After the setbacks, Kroll, who was a fan of Twitch online broadcasts, and Rus Yusupov, invented a “game that people would like to play with friends and family” —an interactive HQ Trivia quiz. In Russia, this format is known for the show “Clover” from “VKontakte”.Online quiz per million users
Problems finding investors
The company started looking for investments in November 2017. The search progressed with difficulty: because of Kroll’s behavior while working on Vine and Twitter, potential deals were sabotaged , and representatives of the foundations refused to cooperate. In March 2018, the service managed to attract $ 15 million, with an estimate of $ 100 million. The investment round led the Peter Til Founders Fund.
HQ Trivia gained viral popularity, in part thanks to its charismatic presenter Scott Rogowski and the ability to win real cash prizes. Six months after the launch of HQ, Trivia attracted interest from Nike
But the popularity of the application began to disappear as quickly as it appeared: by August 2018, on iOS Trivia dropped to 10th place in the general top downloads, in the Games category from 44th to 196th, and in Applications from 151st place to 585th.
According to analyst firm Sensor Tower, Trivia was installed 12.5 million times in all the time, and the number of new installations is gradually decreasing: if in February the application was downloaded more than 2 million times, then in July it was already 560 thousand.
In November, Sunday contests with a prize of $ 25,000 gathered 580,000 players instead of two or more million players earlier, the Disney-sponsored game gathered 818,000 players on Sunday, and from 200 to 400,000 players took part in it on weekdays.
The conflict between Kroll and Yusupov
Amid falling interest in Trivia, there were problems within the team – in September 2018, Kroll took over the post of general director of Trivia, and Yusupov quit. In November, the Recode publication published a material on disagreements between the company’s founders and investors.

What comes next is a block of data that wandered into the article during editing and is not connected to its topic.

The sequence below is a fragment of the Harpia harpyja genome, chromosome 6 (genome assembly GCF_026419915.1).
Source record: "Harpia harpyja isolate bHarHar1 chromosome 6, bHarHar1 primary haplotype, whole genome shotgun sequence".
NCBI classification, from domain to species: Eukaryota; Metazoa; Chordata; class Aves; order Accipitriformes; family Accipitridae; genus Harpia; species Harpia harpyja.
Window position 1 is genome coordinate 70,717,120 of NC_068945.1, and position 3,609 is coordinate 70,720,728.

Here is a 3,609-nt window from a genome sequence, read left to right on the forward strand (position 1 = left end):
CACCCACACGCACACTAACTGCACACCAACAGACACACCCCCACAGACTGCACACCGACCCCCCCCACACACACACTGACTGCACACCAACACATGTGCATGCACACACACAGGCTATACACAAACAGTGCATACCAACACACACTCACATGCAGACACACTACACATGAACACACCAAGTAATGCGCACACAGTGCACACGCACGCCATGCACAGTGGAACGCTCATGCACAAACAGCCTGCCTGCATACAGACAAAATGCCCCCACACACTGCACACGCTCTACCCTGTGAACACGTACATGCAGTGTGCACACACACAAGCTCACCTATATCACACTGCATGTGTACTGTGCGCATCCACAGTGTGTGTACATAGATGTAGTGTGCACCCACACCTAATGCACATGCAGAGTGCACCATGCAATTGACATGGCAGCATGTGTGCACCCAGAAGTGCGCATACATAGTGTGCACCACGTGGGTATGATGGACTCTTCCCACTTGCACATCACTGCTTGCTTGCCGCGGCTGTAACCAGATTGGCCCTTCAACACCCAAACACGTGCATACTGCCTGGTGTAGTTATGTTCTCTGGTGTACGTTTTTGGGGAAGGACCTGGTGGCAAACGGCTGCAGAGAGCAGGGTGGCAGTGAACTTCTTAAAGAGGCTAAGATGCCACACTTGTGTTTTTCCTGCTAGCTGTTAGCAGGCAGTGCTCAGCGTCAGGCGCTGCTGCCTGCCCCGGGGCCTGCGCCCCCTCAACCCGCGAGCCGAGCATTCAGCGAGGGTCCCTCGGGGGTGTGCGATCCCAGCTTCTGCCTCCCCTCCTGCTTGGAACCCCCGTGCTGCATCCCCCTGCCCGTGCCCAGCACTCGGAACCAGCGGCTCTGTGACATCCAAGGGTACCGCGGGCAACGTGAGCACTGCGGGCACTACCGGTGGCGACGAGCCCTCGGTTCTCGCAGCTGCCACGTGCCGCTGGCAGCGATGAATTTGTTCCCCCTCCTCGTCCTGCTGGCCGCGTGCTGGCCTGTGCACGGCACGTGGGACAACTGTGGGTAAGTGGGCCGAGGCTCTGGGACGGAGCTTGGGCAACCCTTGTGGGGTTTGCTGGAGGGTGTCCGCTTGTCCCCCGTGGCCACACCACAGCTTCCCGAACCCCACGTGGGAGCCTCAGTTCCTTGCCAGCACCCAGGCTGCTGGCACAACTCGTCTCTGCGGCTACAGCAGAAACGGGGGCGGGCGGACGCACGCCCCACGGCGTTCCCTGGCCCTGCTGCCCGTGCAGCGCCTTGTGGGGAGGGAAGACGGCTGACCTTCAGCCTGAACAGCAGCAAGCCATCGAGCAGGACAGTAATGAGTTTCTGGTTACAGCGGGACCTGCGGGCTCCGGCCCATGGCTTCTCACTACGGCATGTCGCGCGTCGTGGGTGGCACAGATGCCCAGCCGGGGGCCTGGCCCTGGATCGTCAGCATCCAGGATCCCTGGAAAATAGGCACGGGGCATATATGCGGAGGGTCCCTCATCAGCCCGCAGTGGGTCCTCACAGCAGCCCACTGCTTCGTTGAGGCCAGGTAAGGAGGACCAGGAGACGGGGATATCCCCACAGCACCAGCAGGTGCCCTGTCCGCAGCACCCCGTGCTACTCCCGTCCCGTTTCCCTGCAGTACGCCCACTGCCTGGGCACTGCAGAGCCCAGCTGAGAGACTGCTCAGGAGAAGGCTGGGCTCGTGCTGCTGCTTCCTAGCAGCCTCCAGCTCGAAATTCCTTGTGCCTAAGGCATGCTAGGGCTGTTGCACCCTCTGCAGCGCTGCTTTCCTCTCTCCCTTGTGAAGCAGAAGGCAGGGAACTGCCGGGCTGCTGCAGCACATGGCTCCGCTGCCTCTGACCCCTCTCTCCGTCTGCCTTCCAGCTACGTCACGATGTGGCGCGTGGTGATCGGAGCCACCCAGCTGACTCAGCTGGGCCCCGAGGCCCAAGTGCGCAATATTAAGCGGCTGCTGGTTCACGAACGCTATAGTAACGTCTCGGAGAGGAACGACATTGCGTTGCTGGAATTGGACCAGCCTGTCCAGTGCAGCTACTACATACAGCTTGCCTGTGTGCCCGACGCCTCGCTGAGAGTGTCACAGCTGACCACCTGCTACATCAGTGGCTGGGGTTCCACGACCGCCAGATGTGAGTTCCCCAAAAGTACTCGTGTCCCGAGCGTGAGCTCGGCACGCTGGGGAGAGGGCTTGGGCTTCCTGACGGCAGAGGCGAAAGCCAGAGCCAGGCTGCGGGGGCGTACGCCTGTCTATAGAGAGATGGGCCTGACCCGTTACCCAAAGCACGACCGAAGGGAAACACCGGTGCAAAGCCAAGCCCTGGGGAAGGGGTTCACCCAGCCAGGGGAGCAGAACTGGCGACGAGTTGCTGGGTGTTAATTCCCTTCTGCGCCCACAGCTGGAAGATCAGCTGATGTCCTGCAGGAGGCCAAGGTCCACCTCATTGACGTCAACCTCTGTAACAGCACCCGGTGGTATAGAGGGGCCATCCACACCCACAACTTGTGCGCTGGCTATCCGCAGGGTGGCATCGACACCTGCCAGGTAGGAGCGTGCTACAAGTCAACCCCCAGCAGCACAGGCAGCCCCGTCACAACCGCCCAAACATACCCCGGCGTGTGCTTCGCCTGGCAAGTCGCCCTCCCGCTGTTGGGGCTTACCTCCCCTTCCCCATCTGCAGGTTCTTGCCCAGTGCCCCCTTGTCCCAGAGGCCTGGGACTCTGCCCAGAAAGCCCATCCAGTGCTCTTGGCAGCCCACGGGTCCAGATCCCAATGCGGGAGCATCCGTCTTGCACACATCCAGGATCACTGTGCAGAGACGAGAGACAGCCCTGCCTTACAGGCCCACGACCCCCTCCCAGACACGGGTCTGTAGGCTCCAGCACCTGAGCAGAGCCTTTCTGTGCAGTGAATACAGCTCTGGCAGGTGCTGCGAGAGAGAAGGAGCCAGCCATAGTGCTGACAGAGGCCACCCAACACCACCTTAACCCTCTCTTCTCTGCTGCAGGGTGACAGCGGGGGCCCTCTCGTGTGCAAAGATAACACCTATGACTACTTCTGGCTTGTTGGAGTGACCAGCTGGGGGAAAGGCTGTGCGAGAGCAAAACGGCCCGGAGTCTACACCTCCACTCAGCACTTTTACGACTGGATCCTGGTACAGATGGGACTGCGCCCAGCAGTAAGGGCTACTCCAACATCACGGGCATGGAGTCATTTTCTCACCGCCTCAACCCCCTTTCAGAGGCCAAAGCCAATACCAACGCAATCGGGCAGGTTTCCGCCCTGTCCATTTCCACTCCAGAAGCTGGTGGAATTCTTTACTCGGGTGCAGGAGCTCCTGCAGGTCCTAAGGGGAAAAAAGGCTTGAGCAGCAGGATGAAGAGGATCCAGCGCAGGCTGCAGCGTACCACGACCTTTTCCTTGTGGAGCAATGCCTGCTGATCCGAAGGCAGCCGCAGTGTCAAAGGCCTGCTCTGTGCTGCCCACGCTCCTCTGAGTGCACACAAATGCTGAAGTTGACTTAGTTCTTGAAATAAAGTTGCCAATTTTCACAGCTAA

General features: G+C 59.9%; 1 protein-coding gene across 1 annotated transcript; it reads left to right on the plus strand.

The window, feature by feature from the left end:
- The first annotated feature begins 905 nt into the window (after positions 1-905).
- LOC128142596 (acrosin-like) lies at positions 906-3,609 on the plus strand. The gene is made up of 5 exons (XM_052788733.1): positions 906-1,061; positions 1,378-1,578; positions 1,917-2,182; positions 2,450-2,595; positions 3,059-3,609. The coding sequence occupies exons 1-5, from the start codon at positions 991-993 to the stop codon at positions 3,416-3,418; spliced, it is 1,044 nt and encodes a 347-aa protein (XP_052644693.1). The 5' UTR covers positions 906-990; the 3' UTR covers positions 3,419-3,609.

Recode sources believe that Yusupov did not know about the scale of Kroll’s problems on Twitter, and this seriously destroyed the founders’ trust in each other when investors began to refuse them because of their distrust of Kroll.
Also, Kroll and Yusupov differed in their views on the development of the service and the investment of the company’s money. According to the journalists of the publication, Yusupov was one of the reasons why Trivia did not grow fast enough. Instead of launching new quizzes, HQ launched a flagship show with big prizes and famous guests, as well as the British and sports version of the show.
In August, Trivia investor Jeremy Lew and Kroll decided that Kroll should become CEO of the company, since Kroll’s “technical education” would enable him to better cope with the work and further development of quizzes.
A member of the board of directors, Cyan Banister, refused to participate in the voting for the change of leader, since her investment fund “never dismisses thefounders of the company.” As a result, the two voices of Kroll and Lew turned out to be enough for Kroll to become the general director of Trivia – Yusupov turned out to be their only opponent.
During the voting, an employee of the company filed a complaint about Kroll’s “inappropriate and unprofessional” behavior, in particular, aggressiveness and obscene language in the office.
The complaint was considered by the board of directors, which drew a third-party specialist to verify Kroll. He considered that Kroll’s behavior was “not a matter of concern,” and the decision to appoint Kroll as CEO of HQ Trivia was final.
In total, HQ Trivia expects to generate more than $ 10 million in revenue in 2018. Kroll was faced with the task of developing new game shows and fighting an abundance of competitors: a month after the launch of HQ Trivia, Chinese and European counterparts appeared.
The gaming business of wanting to win: why Chinese equivalents of HQ Trivia and Clover applications are more successful
On December 16, 2018, Colin Croll was found dead in his apartment in Manhattan. According to the TMZ publication, the death was caused by a drug overdose.
So sad to hear about the death of my friend and co-founder Colin Kroll. My thoughts and prayers are directed to his loved ones. I will remember him forever for his kind soul and big heart. He made the world and the Internet better. Rest in peace, brother.